Home-based crypto mining is booming in Brazil
Brazilians have found an alternative source of income in crypto mining amidst the rising unemployment in the country due to the coronavirus pandemic.
Tue, 01 Jun 2021, 09:26 am UTC
Brazilians have found an alternative source of income in crypto mining amidst the rising unemployment in the country due to the coronavirus pandemic. Mining rigs were even spotted in homes located in favelas as home mining could earn more than the average salary in the country with the market rally pushing the prices of popular digital currencies such as Bitcoin (BTC) and Ether (ETH) higher.
With over 450,000 Covid-19 deaths, Brazil is among the hardest-hit countries as its economy, the largest in South America, contracted by more than 4 percent last year, according to Bitcoin.com. Unemployment also rose to its highest in almost a decade with around 14.3 million people out of work.
Facing economic uncertainty, a growing number of Brazilians are to crypto mining as an additional source of income, Portal do Bitcoin reported. While exact figures on the mining activity in the country are not available, several Facebook groups and YouTube channels with thousands of views discussing the technical aspects of mining have popped up recently, suggesting the growing mining community in the country.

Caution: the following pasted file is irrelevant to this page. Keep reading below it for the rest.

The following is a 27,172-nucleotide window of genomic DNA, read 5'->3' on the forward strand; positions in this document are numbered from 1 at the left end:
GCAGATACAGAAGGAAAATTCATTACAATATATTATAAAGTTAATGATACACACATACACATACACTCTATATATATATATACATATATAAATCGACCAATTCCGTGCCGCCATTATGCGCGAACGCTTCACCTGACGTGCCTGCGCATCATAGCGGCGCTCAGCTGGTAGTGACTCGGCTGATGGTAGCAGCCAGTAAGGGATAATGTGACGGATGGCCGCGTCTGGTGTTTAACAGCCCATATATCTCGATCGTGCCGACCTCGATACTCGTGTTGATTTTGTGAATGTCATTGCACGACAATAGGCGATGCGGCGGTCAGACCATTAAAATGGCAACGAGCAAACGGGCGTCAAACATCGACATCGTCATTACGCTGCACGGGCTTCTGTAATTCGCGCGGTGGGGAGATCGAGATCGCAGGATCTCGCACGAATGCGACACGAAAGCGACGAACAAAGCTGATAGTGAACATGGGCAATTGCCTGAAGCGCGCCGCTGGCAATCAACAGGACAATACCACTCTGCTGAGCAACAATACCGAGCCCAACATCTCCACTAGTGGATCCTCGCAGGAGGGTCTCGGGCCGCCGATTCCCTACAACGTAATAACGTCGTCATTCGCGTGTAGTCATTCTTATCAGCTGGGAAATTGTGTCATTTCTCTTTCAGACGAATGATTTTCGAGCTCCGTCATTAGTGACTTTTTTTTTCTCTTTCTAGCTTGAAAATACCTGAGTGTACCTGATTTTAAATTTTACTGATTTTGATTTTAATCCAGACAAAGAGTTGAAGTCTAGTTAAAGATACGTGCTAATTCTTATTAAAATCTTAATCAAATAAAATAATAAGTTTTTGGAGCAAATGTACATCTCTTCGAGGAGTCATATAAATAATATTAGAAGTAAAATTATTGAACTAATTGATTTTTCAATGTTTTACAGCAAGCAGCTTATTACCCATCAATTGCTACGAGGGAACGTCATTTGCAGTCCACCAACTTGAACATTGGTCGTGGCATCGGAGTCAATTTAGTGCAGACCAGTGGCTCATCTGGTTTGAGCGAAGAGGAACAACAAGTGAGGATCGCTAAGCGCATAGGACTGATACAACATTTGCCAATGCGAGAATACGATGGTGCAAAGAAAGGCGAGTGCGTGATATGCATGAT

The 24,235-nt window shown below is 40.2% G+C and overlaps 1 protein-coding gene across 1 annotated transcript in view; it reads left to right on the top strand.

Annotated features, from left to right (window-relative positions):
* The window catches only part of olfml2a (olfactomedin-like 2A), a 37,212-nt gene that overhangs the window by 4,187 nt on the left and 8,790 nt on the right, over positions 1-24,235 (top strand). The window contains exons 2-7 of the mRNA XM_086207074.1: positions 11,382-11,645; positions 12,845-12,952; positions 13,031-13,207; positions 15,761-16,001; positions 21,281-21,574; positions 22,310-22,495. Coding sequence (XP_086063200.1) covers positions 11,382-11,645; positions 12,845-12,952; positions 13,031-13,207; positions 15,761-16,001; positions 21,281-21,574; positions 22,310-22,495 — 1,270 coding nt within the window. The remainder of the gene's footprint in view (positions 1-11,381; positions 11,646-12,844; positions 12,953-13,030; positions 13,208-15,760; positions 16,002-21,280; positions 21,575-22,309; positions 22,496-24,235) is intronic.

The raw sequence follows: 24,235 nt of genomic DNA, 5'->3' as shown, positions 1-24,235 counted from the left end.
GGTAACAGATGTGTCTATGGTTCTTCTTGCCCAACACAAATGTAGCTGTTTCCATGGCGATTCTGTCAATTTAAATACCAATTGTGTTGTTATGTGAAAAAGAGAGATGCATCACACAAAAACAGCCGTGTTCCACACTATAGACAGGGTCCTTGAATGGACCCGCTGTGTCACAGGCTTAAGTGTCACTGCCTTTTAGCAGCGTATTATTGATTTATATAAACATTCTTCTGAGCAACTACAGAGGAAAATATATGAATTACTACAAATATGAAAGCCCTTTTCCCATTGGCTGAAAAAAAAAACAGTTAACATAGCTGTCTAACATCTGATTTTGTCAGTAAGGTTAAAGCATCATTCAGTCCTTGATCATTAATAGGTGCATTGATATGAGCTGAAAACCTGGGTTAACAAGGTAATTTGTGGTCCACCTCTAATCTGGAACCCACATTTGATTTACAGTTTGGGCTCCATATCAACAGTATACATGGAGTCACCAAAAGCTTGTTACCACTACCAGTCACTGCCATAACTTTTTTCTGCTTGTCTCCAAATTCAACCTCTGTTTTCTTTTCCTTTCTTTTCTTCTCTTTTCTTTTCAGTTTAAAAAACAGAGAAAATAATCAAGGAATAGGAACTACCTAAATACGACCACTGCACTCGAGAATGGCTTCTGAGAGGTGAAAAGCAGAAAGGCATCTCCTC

Expedito Felipe, a 34-year-old resident of the municipality of Miumhi in Minas Gerais, decided to start mining Ether (ETH) last year to earn extra money. “I know the process since 2015, but I only decided to invest now after acquiring knowledge in gringo forums, YouTube, and Facebook groups,” Felipe said. “My idea is to increase income, diversify income.”
He decided to gamble and spent R$47,000 (around US$9,000) to acquire mining rigs and said his power bill went up by around R$600 (US$115) due to the equipment. However, he expects to recover his initial investment by the end of 2021 if the average monthly from his mining activity continues.
The rising unemployment is just one of the reasons for the increase in home crypto mining in Brazil. However, the main reason is the promise of huge rewards for the activity, according to José Guilherme Silva Vieira, professor of economics at the Federal University of Paraná (UFPR).
“The social issue, lack of opportunities, is important to explain, but it cannot stand alone,” he explained. “Like any activity, interest (in mining) arises from a comparison between expected returns and costs. Costs are defined by the equipment used and the expenses. The mining consumes a lot of electricity. However, in the last 12 months, the expected return with the activity was catapulted by the excessive valuation of cryptocurrencies.”
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